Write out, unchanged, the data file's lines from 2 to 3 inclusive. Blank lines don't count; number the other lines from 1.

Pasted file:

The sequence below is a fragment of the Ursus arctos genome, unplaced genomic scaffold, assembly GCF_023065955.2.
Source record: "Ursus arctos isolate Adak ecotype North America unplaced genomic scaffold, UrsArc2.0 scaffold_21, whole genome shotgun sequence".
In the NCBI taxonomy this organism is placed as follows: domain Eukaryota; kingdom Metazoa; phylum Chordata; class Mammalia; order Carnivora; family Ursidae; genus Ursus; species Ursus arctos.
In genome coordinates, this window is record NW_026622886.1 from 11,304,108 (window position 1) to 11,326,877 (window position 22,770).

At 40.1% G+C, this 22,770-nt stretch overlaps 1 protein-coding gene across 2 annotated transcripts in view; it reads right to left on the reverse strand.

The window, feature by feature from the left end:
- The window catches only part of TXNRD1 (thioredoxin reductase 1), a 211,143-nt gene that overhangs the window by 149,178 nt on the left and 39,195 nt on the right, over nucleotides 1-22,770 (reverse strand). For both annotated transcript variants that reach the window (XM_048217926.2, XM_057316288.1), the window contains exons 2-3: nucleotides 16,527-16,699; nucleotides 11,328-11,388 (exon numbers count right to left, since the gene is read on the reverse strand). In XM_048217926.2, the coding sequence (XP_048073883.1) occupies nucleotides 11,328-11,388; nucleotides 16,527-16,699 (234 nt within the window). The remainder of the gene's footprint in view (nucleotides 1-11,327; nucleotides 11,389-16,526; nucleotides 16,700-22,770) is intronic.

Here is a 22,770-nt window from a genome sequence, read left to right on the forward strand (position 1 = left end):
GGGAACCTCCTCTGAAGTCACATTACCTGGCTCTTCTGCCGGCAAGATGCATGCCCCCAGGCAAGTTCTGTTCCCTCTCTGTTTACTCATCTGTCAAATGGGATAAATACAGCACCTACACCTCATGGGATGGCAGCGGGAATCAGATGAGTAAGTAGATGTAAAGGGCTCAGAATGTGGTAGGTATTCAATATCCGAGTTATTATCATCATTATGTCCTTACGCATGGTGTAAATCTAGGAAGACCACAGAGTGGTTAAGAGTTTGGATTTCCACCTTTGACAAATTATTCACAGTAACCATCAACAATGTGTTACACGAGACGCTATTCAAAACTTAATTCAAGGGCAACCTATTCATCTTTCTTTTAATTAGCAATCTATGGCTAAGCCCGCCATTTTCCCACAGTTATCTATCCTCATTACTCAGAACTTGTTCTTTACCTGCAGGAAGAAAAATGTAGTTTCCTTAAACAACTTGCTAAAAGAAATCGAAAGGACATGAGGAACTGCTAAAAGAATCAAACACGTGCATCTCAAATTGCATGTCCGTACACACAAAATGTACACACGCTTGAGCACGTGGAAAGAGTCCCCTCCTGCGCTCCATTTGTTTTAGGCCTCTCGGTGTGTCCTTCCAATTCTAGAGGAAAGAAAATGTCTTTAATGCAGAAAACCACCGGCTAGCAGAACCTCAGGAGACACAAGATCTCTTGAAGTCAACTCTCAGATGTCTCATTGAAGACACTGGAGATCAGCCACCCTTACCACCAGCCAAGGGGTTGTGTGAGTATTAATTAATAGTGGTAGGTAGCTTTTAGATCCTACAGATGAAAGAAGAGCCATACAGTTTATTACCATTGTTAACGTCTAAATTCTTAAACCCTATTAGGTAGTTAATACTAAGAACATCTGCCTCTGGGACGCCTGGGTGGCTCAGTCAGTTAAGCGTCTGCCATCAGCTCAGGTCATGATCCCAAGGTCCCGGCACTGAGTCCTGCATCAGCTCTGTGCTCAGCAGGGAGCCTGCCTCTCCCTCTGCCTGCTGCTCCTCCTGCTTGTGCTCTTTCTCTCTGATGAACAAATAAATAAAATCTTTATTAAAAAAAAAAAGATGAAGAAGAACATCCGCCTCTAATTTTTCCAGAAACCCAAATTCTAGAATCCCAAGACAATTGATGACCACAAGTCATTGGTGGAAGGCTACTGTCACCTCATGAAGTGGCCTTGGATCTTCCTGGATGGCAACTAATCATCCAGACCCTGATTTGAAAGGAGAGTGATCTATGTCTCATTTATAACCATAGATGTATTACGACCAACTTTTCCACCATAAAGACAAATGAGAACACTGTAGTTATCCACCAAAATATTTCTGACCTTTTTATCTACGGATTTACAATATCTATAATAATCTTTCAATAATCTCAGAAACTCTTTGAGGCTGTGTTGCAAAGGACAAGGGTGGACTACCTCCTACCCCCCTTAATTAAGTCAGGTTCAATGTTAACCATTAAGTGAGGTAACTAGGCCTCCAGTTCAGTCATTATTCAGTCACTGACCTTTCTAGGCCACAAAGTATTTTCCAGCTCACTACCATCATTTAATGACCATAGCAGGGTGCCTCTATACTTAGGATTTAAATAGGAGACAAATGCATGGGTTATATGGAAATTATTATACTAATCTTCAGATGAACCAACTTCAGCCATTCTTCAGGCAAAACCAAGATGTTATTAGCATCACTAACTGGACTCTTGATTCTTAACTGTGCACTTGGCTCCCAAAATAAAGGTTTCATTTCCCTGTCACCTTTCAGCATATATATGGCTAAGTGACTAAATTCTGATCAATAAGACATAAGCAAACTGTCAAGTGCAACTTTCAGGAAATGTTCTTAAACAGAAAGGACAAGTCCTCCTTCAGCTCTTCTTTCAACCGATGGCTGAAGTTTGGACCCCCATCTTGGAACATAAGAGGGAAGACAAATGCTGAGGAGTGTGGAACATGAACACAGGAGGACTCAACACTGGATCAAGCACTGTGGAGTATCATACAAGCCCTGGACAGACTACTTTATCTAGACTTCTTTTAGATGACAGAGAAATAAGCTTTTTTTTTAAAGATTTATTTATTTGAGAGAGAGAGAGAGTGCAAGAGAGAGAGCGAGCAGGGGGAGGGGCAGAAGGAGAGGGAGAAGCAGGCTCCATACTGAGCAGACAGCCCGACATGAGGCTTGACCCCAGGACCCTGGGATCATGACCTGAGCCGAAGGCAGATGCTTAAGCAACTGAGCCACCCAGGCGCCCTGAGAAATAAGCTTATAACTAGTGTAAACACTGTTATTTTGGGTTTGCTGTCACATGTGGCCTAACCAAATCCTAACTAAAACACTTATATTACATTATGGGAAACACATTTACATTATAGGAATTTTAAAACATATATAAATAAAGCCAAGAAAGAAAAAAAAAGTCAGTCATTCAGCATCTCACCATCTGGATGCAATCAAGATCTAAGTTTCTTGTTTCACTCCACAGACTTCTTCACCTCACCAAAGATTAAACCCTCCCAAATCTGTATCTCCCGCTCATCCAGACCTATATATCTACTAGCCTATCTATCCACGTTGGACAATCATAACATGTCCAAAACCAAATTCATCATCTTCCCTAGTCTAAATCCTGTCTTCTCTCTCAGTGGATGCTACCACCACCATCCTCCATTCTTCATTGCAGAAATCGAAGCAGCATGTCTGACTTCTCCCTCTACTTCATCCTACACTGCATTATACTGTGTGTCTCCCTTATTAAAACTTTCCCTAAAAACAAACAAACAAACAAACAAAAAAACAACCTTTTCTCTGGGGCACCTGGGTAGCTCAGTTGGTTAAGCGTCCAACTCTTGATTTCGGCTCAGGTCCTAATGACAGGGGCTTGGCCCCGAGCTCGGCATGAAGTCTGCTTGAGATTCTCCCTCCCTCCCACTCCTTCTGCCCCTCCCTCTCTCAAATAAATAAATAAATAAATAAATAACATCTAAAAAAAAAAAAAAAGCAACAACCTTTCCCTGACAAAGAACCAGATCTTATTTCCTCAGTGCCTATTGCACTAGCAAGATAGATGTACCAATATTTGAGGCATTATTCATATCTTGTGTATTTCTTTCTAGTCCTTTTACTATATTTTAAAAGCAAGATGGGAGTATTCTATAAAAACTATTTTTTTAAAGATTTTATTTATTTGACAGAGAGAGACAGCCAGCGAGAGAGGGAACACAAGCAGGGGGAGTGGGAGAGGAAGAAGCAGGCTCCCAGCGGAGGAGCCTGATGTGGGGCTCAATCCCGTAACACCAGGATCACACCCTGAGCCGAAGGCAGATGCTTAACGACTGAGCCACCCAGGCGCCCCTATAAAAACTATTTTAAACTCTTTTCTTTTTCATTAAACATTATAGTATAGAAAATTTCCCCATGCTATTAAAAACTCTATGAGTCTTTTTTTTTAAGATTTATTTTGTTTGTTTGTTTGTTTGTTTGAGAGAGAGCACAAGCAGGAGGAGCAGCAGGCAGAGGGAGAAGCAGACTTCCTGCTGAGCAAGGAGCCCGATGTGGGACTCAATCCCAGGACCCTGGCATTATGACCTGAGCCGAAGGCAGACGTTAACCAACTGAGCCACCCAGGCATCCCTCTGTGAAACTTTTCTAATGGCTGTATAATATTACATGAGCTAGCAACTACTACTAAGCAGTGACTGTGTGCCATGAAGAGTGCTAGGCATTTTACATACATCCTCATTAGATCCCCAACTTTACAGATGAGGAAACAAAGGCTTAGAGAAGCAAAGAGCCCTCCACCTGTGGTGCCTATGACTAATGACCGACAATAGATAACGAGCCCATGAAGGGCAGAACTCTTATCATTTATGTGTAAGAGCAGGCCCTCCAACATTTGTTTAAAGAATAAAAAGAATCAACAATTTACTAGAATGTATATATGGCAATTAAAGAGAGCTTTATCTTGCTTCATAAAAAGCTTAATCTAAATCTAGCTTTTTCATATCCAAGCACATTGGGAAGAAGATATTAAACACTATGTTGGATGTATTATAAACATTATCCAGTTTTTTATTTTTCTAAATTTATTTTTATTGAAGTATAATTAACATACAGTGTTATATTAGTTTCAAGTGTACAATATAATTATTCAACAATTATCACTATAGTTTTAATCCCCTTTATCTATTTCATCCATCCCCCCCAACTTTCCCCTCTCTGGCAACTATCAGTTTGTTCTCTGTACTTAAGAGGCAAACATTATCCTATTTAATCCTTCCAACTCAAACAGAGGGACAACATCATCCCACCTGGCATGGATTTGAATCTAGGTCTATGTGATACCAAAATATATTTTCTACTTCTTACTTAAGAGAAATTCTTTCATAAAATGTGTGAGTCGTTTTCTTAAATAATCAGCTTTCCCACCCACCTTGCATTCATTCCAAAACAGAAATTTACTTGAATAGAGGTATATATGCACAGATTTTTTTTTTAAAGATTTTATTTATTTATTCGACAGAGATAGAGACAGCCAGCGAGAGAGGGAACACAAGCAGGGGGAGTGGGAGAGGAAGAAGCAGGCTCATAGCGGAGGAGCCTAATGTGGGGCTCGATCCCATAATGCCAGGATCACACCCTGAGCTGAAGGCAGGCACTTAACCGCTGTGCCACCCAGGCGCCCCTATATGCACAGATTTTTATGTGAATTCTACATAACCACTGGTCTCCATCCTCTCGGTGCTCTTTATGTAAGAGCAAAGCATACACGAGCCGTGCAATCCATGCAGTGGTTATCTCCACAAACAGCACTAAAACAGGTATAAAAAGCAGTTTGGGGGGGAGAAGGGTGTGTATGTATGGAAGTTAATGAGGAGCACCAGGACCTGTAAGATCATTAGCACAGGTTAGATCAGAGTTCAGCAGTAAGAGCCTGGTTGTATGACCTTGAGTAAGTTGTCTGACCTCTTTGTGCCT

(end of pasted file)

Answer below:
Source record: "Ursus arctos isolate Adak ecotype North America unplaced genomic scaffold, UrsArc2.0 scaffold_21, whole genome shotgun sequence".
In the NCBI taxonomy this organism is placed as follows: domain Eukaryota; kingdom Metazoa; phylum Chordata; class Mammalia; order Carnivora; family Ursidae; genus Ursus; species Ursus arctos.